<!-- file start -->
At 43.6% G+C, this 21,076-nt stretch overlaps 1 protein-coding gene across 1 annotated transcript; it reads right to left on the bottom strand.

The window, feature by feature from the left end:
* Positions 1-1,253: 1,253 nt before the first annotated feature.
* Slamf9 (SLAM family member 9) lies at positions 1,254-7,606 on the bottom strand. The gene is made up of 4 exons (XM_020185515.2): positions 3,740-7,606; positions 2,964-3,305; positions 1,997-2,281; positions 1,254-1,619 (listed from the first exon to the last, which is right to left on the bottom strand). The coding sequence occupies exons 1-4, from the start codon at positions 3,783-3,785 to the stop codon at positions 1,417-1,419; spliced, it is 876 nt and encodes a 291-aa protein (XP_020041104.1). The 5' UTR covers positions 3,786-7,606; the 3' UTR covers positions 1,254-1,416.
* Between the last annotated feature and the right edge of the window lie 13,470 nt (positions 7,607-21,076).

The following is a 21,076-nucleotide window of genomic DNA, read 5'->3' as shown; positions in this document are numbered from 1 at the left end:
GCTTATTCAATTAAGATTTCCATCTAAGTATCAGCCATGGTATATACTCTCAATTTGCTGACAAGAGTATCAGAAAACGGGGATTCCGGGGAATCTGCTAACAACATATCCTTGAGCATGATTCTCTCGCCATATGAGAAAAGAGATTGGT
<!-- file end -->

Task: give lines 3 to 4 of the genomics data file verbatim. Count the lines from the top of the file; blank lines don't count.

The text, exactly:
* Positions 1-1,253: 1,253 nt before the first annotated feature.
* Slamf9 (SLAM family member 9) lies at positions 1,254-7,606 on the bottom strand. The gene is made up of 4 exons (XM_020185515.2): positions 3,740-7,606; positions 2,964-3,305; positions 1,997-2,281; positions 1,254-1,619 (listed from the first exon to the last, which is right to left on the bottom strand). The coding sequence occupies exons 1-4, from the start codon at positions 3,783-3,785 to the stop codon at positions 1,417-1,419; spliced, it is 876 nt and encodes a 291-aa protein (XP_020041104.1). The 5' UTR covers positions 3,786-7,606; the 3' UTR covers positions 1,254-1,416.